9. We will be using new tools to do background checking against identity information from other parts of government and the private sector. Particularly important is improving our ability to check people's identity details against other data within government, most obviously data held by the Department for Work and Pensions (DWP), which covers the vast majority of the UK population. In 2007, checks to validate identity will start being done against the electronic records of deaths (held by DWP) and naturalisation (held by the Immigration and Nationality Directorate (IND)), followed progressively by data on marriages and births, and matching against identity information on other relevant government department databases from 2008 onwards.
Customer services10. We will deliver customer services in a range of ways (e.g. online, by telephone) and these will include handling changes to your personal details, correcting data when necessary (for example if you change your address, or if you lose your card), and allowing you to review your National Identity Register (NIR) information.
Production and delivery11. We will produce ID cards for British citizens and other identity documents, such as a British passport. After secure production, the applicant's personal details will be written onto the chip in each document and electronically `signed' to ensure it cannot be modified. For passports, production will continue to use the existing contract, which will be replaced when it expires. The secure delivery contract for passports is currently being retendered.
12. In the shorter term, for card production we will seek to use secure production facilities that the UK government already has in place. Going forward, we will secure new capability to produce cards in the medium to long term.
13. There are already several government databases that hold biographical information used to identify people. The real step change in the National Identity Scheme is that biometrics, such as fingerprints, will be recorded and linked to a single, confirmed biographical record (covering name, address, etc.). Biometrics will tie an individual securely to a single unique identity. They are being used to prevent people using multiple or fraudulent identities.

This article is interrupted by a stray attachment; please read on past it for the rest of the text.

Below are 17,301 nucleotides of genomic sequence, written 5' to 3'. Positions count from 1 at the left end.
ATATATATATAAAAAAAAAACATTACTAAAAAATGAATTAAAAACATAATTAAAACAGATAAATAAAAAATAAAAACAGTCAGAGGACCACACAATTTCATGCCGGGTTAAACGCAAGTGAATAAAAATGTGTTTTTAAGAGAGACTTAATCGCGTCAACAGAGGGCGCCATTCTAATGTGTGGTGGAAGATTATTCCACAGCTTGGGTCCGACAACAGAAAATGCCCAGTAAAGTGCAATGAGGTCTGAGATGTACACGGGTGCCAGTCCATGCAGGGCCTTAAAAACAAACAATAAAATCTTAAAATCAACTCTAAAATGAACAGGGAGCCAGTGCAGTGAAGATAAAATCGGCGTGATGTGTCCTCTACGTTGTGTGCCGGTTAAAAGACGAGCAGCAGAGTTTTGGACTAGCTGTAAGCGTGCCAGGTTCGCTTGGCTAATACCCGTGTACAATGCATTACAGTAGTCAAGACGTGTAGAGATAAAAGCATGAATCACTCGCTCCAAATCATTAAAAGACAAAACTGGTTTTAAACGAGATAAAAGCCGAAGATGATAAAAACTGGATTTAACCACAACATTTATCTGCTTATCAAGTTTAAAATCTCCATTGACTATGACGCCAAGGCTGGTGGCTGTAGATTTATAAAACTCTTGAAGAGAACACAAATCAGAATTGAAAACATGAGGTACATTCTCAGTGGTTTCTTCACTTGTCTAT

14. The capacity to record and link biometric and biographical details, along with administrative data (for example, details of the card issued to a person), in the NIR, is laid out in the Identity Cards Act 2006. The Act details specifically the information that can be recorded in the NIR.
15. These sets of information biometric, biographical and administrative do not all need to be held in a single system. In fact, for security reasons, and to make best use of the strengths of existing systems, it makes sense to store them separately. Specifically:
16. On each of the three systems that hold NIR information there will be other information that is not part of the NIR. For example, the biometric store will hold biometrics for children aged between 11 and 16, in line with the EU requirements for passports, but this information is not part of the NIR; and the CIS technology holds information specific to DWP's work, which again is not part of the NIR.
17. As explained in Chapter 3, there will be a range of shields and controls in place to ensure effective separation of NIR information from this non- NIR information, critically in terms of who can see and who can change which information. This will be subject to independent verification.
18. ID cards will be widely used and part of everyday life and we want to make sure we design the Scheme to get the most out of them.